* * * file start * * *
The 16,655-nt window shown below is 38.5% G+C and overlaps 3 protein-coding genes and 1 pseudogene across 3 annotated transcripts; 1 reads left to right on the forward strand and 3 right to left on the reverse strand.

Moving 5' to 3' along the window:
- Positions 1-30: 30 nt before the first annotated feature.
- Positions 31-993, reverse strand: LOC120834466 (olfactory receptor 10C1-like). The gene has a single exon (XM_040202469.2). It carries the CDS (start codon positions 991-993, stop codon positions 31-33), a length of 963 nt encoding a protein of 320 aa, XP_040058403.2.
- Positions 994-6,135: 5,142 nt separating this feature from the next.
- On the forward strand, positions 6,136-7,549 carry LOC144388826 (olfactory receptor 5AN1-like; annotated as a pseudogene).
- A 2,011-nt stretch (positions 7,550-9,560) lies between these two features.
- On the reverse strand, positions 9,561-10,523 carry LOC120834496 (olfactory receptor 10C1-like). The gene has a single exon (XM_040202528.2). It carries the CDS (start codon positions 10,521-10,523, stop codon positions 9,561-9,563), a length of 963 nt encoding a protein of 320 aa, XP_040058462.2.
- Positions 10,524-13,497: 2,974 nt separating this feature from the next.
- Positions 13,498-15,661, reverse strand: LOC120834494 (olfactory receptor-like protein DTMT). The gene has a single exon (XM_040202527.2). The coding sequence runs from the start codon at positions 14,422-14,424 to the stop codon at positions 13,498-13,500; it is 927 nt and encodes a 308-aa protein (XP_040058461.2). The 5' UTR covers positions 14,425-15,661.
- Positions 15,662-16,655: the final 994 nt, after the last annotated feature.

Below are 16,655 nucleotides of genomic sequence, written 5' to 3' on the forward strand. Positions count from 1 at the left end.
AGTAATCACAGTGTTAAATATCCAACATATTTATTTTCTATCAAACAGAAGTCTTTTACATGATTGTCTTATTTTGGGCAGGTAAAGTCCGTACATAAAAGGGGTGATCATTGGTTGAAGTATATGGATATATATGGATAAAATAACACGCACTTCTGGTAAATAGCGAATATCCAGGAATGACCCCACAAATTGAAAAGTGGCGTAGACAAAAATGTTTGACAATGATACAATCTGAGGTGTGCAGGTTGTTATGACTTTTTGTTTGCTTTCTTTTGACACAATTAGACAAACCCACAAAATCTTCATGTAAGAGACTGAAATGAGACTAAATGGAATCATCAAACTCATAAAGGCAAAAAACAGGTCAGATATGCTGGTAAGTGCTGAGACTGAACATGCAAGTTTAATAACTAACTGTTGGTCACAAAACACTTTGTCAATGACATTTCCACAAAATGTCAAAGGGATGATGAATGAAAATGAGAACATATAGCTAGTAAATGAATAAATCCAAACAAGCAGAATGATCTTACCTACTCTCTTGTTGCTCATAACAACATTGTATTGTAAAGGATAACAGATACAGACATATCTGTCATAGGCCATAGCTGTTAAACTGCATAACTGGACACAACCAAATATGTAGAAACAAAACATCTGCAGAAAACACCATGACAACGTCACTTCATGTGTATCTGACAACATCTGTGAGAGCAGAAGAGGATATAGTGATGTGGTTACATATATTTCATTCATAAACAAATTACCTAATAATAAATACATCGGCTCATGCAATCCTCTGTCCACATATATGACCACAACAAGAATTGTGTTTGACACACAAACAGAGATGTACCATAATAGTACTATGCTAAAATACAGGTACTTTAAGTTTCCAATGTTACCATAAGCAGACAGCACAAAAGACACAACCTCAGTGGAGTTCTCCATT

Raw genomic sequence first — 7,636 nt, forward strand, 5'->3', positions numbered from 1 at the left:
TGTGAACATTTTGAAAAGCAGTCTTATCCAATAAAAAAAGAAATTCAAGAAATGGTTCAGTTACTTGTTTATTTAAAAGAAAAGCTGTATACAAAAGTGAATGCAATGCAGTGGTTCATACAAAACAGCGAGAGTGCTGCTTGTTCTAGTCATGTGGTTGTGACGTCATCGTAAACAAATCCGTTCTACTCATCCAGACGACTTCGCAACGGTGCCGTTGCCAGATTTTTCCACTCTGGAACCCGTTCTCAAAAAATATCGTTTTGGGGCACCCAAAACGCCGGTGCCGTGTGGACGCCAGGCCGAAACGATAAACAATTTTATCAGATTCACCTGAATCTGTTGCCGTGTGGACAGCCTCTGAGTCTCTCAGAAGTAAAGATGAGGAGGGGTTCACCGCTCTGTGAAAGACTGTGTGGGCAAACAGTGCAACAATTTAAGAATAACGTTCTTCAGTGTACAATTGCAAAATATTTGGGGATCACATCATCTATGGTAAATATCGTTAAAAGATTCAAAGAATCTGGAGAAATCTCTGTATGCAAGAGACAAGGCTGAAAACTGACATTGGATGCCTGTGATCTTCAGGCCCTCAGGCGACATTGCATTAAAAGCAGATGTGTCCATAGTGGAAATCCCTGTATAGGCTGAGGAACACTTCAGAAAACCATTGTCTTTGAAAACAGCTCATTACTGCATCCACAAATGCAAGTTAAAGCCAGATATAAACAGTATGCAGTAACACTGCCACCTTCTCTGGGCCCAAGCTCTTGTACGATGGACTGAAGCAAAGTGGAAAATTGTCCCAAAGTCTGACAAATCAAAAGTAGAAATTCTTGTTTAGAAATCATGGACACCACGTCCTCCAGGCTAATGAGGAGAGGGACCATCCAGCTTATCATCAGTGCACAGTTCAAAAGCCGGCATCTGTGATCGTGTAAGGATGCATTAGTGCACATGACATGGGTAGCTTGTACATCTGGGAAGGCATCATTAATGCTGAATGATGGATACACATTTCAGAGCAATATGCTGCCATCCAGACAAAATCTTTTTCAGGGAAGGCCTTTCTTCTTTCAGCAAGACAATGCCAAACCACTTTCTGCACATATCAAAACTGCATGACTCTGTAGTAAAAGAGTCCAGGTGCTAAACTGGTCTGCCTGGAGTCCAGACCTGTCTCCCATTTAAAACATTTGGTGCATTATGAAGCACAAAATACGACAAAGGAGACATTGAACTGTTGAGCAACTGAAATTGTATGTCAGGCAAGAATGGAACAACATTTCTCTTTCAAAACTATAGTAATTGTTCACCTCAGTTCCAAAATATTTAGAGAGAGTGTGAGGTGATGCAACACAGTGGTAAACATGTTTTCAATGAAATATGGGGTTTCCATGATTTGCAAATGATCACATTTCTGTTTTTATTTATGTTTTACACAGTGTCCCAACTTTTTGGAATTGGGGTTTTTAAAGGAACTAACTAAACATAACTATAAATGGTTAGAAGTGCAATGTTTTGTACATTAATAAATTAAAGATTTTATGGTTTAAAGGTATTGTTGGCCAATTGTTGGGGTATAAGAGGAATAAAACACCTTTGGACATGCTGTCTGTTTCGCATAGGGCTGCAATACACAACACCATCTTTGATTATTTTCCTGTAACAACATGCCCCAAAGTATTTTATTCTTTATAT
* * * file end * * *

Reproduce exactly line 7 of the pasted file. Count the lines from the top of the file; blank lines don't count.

- A 2,011-nt stretch (positions 7,550-9,560) lies between these two features.